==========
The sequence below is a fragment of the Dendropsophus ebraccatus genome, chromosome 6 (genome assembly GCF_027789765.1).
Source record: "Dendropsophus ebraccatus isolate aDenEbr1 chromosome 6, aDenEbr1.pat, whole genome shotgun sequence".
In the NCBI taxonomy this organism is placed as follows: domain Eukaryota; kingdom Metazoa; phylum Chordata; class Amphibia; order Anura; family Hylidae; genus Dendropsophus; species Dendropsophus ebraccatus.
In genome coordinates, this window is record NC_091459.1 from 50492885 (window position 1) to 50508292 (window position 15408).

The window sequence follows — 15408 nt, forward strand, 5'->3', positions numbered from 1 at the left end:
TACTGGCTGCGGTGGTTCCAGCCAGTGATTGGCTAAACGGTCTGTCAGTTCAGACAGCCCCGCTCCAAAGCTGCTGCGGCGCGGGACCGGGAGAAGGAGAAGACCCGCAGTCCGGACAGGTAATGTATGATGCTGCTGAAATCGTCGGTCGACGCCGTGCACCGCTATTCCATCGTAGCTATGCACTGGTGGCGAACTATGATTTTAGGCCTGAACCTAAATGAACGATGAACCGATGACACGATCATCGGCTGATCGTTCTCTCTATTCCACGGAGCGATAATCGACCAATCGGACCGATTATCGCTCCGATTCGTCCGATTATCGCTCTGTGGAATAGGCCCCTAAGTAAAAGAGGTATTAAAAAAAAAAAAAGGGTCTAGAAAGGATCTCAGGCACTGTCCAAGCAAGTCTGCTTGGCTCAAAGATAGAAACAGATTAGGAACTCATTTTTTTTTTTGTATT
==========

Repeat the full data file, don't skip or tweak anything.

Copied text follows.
The sequence below is a fragment of the Dendropsophus ebraccatus genome, chromosome 6 (genome assembly GCF_027789765.1).
Source record: "Dendropsophus ebraccatus isolate aDenEbr1 chromosome 6, aDenEbr1.pat, whole genome shotgun sequence".
In the NCBI taxonomy this organism is placed as follows: domain Eukaryota; kingdom Metazoa; phylum Chordata; class Amphibia; order Anura; family Hylidae; genus Dendropsophus; species Dendropsophus ebraccatus.
In genome coordinates, this window is record NC_091459.1 from 50492885 (window position 1) to 50508292 (window position 15408).

The window sequence follows — 15408 nt, forward strand, 5'->3', positions numbered from 1 at the left end:
TACTGGCTGCGGTGGTTCCAGCCAGTGATTGGCTAAACGGTCTGTCAGTTCAGACAGCCCCGCTCCAAAGCTGCTGCGGCGCGGGACCGGGAGAAGGAGAAGACCCGCAGTCCGGACAGGTAATGTATGATGCTGCTGAAATCGTCGGTCGACGCCGTGCACCGCTATTCCATCGTAGCTATGCACTGGTGGCGAACTATGATTTTAGGCCTGAACCTAAATGAACGATGAACCGATGACACGATCATCGGCTGATCGTTCTCTCTATTCCACGGAGCGATAATCGACCAATCGGACCGATTATCGCTCCGATTCGTCCGATTATCGCTCTGTGGAATAGGCCCCTAAGTAAAAGAGGTATTAAAAAAAAAAAAAGGGTCTAGAAAGGATCTCAGGCACTGTCCAAGCAAGTCTGCTTGGCTCAAAGATAGAAACAGATTAGGAACTCATTTTTTTTTTTGTATT